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April 25: Freud Opens His Practice

Lawrence Bush
April 25, 2010

Freud_1885On this date in 1886, Sigmund Freud opened up his first neurologist’s office in Vienna at 7 Rathausstrasse. He was thirty years old, and soon would marry Martha Bernays, the daughter of the chief rabbi of Hamburg. In his Vienna practice, Freud experimented with hypnosis, but abandoned it in favor of the “talking cure” (a term coined by “Anna O,” that is, Bertha Pappenheim, the Austrian Jewish feminist who was treated by Freud’s colleague Josef Breuer). Freud developed many of his fundamental psychological theories about repression, of the functioning of the unconscious, and the role of sexual desire in the human psyche, and more, based on his practice with patients on Rathausstrasse.
“[T]o my Jewish nature . . . I owed two characteristics that had become indispensable to me in the difficult course of my life. Because I was a Jew I found myself free from many prejudices that restricted others in the use of their intellect; and as a Jew I was prepared to join the Opposition and do without agreement from the ‘compact majority.’” —Sigmund Freud, 1926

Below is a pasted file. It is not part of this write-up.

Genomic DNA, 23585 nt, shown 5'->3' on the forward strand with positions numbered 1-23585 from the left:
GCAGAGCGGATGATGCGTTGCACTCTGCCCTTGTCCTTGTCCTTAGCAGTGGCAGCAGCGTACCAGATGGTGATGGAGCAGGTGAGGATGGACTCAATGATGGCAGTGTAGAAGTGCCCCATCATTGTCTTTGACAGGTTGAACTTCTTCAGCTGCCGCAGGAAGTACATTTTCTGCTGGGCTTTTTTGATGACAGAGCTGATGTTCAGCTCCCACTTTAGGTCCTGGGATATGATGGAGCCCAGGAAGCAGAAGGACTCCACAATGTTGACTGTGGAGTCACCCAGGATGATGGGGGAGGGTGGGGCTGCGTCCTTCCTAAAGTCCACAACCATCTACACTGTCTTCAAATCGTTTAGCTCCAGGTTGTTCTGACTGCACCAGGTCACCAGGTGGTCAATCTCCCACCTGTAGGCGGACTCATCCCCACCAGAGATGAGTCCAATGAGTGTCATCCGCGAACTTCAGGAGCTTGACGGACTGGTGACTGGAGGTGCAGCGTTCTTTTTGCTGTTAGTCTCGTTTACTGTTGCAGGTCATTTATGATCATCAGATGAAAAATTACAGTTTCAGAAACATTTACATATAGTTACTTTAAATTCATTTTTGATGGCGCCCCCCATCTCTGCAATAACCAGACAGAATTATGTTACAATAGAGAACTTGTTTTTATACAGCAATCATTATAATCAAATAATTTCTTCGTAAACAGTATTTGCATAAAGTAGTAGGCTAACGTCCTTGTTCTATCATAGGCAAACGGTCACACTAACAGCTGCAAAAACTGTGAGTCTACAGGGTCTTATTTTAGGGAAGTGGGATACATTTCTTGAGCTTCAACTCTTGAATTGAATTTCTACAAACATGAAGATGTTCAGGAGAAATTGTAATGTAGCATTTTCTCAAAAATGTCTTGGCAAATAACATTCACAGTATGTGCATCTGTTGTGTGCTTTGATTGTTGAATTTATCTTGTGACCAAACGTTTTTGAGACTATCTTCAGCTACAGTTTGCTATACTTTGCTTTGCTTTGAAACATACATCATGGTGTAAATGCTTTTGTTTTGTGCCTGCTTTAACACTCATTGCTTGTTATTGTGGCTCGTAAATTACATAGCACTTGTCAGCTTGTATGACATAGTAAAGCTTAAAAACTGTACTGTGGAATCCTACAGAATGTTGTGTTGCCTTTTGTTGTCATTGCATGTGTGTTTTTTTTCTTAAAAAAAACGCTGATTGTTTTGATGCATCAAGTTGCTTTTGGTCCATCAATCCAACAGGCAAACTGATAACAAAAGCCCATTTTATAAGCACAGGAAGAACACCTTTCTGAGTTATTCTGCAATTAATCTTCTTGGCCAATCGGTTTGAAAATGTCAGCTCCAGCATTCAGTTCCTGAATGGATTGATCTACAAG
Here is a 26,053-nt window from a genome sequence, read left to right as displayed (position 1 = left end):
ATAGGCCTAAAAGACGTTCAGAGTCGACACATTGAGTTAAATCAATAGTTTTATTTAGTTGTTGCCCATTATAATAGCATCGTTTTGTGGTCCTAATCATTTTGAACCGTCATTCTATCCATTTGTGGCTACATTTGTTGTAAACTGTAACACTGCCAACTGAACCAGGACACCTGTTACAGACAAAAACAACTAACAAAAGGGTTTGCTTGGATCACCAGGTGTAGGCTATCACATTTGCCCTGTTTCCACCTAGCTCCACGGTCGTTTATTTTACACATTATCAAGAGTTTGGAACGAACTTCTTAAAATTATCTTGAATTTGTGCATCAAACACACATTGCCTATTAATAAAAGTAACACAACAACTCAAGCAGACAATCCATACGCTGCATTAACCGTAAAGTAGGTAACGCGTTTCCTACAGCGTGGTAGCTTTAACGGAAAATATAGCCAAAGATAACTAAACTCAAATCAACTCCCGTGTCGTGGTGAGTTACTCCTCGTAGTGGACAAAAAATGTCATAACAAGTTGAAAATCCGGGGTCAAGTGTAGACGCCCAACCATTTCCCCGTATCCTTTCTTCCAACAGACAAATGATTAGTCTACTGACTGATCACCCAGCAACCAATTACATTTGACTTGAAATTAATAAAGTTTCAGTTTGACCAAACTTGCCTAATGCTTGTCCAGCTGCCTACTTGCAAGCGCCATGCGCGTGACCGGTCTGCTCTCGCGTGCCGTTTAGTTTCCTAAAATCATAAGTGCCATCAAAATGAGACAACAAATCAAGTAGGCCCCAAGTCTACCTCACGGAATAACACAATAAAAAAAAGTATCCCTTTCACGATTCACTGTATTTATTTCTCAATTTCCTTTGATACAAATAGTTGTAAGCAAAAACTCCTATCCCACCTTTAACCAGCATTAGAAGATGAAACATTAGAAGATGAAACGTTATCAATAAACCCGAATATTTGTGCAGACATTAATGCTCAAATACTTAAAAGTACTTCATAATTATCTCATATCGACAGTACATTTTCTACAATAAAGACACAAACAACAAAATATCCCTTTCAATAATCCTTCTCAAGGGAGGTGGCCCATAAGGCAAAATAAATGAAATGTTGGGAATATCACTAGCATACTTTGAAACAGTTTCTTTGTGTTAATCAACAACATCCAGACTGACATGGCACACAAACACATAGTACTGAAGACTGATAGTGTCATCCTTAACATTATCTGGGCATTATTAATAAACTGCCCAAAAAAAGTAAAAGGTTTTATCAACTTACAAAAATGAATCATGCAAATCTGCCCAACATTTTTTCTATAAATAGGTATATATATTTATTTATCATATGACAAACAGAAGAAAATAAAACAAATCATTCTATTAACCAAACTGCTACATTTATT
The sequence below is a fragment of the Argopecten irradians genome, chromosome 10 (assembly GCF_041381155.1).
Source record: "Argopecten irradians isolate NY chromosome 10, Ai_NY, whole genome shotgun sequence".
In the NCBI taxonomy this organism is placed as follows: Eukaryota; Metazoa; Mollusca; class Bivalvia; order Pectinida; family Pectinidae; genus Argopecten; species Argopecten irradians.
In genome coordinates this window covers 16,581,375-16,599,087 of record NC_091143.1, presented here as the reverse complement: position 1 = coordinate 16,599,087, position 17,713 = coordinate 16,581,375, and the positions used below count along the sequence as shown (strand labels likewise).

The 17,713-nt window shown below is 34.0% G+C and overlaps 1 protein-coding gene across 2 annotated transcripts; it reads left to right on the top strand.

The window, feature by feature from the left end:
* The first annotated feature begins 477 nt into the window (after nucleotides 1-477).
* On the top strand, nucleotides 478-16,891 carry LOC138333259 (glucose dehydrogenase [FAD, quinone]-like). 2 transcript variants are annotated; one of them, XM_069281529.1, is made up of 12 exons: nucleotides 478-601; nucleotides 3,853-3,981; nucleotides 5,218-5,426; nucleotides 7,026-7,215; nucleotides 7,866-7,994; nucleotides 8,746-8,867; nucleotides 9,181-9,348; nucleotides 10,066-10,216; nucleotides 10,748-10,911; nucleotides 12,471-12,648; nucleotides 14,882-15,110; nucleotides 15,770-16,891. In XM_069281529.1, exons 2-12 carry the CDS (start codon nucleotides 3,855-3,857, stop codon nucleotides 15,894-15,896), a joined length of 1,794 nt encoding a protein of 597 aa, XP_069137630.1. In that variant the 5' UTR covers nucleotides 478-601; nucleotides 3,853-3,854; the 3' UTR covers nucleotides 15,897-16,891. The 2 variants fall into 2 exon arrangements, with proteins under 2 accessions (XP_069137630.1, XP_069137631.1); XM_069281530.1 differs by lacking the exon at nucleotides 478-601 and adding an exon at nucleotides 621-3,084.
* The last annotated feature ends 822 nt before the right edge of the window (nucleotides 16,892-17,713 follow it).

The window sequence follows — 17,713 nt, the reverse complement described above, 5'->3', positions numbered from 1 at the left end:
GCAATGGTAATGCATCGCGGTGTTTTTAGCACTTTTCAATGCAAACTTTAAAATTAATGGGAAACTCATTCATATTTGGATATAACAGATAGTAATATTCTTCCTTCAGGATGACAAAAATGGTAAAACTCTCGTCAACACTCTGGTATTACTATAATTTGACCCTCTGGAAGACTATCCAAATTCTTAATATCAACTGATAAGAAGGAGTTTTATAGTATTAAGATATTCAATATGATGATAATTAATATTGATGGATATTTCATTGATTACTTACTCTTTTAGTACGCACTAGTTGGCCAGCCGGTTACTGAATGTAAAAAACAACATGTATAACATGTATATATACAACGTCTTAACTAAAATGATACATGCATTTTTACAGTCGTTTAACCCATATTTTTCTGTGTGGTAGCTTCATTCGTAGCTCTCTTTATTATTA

​​​​Lawrence Bush edited Jewish Currents from 2003 until 2018. He is the author of Bessie: A Novel of Love and Revolution and Waiting for God: The Spiritual Explorations of a Reluctant Atheist, among other books. His new volume of illustrated Torah commentaries, American Torah Toons 2, is scheduled for publication this year.